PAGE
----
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Sharks & Rays

Page 3

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Whale Shark (Rhincodon typus)
Whale Shark
(Rhincodon typus)

The whale shark is one of the largest of all the shark species. In fact, it is the largest fish in the world, growing to a length of over 40 feet. In spite of its huge size, however, the whale shark is completely harmless. This shark uses special organs in its gill bars to filter microscopic plankton from the water. It can be found throughout most of the world's tropical and temperate oceans.

Southern Stingray (Dasyatis americana)
Southern Stingray
(Dasyatis americana)

The southern stingray is one of the more common stingray species along the Atlantic coast of the United States. The tail of this species carries one or two sharp spines, which can deliver a powerful toxic sting. This ray is a bottom feeder, and is often found buried in the sand along the ocean floor.

Blue Spotted Stingray (Taeniura lymma)
Blue Spotted Stingray
(Taeniura lymma)

The blue spotted stingray is a common favorite with aquarium owners. This is a beautiful species, with brightly colored blue spots on its body. It is a relatively small ray, and can usually be kept successfully in an aquarium environment. This ray can be found on sandy ocean bottoms near coral reefs throughout the Indo-Pacific from the Red Sea to southern Australia.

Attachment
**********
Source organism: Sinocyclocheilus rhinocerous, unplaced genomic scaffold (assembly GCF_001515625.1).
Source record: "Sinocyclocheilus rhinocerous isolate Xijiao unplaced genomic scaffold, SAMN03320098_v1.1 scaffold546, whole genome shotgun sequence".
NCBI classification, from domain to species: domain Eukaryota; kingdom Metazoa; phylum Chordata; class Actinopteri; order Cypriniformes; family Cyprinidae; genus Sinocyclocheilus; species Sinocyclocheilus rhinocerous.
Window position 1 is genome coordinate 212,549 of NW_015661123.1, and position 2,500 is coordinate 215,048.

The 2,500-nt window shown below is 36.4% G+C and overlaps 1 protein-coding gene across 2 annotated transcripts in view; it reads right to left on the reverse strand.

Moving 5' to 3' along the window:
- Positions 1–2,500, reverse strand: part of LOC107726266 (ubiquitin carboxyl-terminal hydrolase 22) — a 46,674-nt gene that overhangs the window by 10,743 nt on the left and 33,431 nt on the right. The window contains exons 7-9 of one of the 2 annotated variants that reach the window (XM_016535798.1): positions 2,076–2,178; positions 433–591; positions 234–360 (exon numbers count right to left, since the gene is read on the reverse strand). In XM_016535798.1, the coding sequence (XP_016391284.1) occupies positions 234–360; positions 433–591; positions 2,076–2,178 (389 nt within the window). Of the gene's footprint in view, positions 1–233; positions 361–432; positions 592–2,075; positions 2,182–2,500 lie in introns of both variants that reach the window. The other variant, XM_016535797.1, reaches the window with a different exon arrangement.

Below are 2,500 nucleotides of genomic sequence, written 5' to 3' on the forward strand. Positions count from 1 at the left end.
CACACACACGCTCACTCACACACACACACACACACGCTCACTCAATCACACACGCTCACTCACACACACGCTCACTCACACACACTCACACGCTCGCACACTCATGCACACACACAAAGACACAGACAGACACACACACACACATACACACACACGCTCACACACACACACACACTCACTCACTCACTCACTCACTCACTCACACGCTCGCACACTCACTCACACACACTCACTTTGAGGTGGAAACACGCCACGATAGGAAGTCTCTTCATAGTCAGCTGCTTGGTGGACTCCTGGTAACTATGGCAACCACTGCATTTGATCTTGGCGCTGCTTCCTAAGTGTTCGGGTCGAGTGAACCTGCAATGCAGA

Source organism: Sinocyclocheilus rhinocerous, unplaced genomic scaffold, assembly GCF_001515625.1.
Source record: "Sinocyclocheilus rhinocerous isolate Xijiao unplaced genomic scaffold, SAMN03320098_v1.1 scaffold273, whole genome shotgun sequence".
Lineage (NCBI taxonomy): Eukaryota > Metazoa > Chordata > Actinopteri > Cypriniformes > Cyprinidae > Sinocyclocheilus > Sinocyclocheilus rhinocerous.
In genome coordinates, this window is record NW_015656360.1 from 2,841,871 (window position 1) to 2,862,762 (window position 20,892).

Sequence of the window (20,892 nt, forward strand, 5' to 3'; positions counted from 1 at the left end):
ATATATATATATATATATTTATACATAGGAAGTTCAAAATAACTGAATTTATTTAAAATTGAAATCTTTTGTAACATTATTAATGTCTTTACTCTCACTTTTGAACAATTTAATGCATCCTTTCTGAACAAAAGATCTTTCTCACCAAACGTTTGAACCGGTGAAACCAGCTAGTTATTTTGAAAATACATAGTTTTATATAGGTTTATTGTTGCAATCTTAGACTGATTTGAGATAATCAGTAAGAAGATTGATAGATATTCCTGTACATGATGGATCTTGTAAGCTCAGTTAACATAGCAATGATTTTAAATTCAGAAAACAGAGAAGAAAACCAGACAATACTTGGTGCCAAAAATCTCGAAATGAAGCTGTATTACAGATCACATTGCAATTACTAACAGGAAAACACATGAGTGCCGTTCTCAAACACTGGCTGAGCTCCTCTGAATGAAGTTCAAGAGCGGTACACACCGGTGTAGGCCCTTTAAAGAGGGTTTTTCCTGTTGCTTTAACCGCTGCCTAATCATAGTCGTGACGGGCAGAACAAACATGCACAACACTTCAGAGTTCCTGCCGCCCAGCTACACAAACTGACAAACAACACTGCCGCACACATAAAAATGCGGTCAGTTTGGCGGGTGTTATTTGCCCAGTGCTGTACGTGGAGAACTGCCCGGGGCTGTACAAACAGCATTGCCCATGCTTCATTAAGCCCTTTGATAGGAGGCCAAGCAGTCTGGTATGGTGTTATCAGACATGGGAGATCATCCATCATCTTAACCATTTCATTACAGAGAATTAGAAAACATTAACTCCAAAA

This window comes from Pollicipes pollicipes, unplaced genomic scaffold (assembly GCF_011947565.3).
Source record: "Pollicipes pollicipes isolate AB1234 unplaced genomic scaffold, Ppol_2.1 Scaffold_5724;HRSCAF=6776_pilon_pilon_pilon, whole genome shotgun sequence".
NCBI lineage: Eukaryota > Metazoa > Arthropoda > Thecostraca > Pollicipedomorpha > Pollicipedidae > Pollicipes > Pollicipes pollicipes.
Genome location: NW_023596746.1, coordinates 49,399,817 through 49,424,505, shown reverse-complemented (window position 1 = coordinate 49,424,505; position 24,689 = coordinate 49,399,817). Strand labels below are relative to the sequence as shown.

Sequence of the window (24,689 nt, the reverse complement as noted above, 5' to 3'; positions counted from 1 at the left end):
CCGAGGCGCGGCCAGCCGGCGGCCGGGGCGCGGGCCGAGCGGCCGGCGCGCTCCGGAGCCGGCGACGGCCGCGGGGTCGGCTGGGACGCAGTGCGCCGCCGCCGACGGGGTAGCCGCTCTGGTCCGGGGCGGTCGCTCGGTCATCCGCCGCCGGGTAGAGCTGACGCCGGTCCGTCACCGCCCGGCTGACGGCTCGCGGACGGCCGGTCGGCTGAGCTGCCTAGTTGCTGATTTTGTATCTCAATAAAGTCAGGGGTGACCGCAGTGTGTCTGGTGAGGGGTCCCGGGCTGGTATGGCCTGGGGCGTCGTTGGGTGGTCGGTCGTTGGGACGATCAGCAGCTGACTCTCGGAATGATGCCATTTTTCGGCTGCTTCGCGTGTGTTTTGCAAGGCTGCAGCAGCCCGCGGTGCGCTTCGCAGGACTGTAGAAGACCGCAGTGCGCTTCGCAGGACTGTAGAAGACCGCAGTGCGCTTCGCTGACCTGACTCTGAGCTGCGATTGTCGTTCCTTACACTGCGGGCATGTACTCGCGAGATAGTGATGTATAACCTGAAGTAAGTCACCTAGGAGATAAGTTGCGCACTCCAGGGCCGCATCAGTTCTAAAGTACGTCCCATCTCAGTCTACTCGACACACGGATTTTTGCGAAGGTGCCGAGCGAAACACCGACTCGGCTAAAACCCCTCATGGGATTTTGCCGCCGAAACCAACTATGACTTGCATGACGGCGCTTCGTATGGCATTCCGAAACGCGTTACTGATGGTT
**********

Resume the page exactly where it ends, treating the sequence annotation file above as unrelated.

Lesser Electric Ray (Narcine brasilienis)
Lesser Electric Ray
(Narcine brasilienis)

The lesser electric ray is a species that is capable of producing a powerful electric shock. This animal can produce between 14 and 37 volts, enough to give a diver a strong jolt. The ray uses this special ability to stun its prey as well as for defense from predators. It feeds on small bottom-dwelling invertebrates. The lesser electric ray is found in the western Atlantic Ocean from North Carolina to Argentina.

Pacific Manta Ray (Manta hamiltoni)
Pacific Manta Ray
(Manta hamiltoni)

There are few sites in the ocean as beautiful as the graceful flight of the manta ray through the clear, blue waters. This magnificent animal can have a wingspan in excess of 15 feet. Although this animal is also called the devil ray, it is completely harmless to humans. Unlike its stingray cousins, the manta ray has no sting. Manta rays feed mainly on plankton and small schooling fish.

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